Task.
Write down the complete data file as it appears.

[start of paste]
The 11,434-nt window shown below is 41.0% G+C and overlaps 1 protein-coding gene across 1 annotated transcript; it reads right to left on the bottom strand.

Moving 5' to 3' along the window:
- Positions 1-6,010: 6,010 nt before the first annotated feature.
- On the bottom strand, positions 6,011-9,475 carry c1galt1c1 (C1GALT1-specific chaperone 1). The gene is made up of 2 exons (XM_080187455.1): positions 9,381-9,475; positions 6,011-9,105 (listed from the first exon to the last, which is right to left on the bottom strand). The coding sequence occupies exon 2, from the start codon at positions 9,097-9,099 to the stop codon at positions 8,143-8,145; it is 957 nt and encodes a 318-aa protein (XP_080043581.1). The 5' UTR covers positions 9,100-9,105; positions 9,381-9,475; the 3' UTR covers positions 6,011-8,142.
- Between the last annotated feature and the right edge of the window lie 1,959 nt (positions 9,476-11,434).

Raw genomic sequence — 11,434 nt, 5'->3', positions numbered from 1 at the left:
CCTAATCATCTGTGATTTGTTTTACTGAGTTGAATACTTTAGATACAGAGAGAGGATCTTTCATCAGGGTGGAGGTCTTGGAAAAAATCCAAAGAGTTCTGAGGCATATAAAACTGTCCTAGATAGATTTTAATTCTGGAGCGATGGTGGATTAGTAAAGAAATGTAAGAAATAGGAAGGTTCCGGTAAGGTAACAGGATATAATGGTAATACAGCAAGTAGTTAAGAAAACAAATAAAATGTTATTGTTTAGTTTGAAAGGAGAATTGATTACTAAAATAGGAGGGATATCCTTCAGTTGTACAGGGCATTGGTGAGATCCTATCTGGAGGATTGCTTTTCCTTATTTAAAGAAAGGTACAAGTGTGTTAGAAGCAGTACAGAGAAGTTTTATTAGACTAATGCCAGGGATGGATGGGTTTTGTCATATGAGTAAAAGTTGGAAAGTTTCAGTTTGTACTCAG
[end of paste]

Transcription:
The 11,434-nt window shown below is 41.0% G+C and overlaps 1 protein-coding gene across 1 annotated transcript; it reads right to left on the bottom strand.

Moving 5' to 3' along the window:
- Positions 1-6,010: 6,010 nt before the first annotated feature.
- On the bottom strand, positions 6,011-9,475 carry c1galt1c1 (C1GALT1-specific chaperone 1). The gene is made up of 2 exons (XM_080187455.1): positions 9,381-9,475; positions 6,011-9,105 (listed from the first exon to the last, which is right to left on the bottom strand). The coding sequence occupies exon 2, from the start codon at positions 9,097-9,099 to the stop codon at positions 8,143-8,145; it is 957 nt and encodes a 318-aa protein (XP_080043581.1). The 5' UTR covers positions 9,100-9,105; positions 9,381-9,475; the 3' UTR covers positions 6,011-8,142.
- Between the last annotated feature and the right edge of the window lie 1,959 nt (positions 9,476-11,434).

Raw genomic sequence — 11,434 nt, 5'->3', positions numbered from 1 at the left:
CCTAATCATCTGTGATTTGTTTTACTGAGTTGAATACTTTAGATACAGAGAGAGGATCTTTCATCAGGGTGGAGGTCTTGGAAAAAATCCAAAGAGTTCTGAGGCATATAAAACTGTCCTAGATAGATTTTAATTCTGGAGCGATGGTGGATTAGTAAAGAAATGTAAGAAATAGGAAGGTTCCGGTAAGGTAACAGGATATAATGGTAATACAGCAAGTAGTTAAGAAAACAAATAAAATGTTATTGTTTAGTTTGAAAGGAGAATTGATTACTAAAATAGGAGGGATATCCTTCAGTTGTACAGGGCATTGGTGAGATCCTATCTGGAGGATTGCTTTTCCTTATTTAAAGAAAGGTACAAGTGTGTTAGAAGCAGTACAGAGAAGTTTTATTAGACTAATGCCAGGGATGGATGGGTTTTGTCATATGAGTAAAAGTTGGAAAGTTTCAGTTTGTACTCAG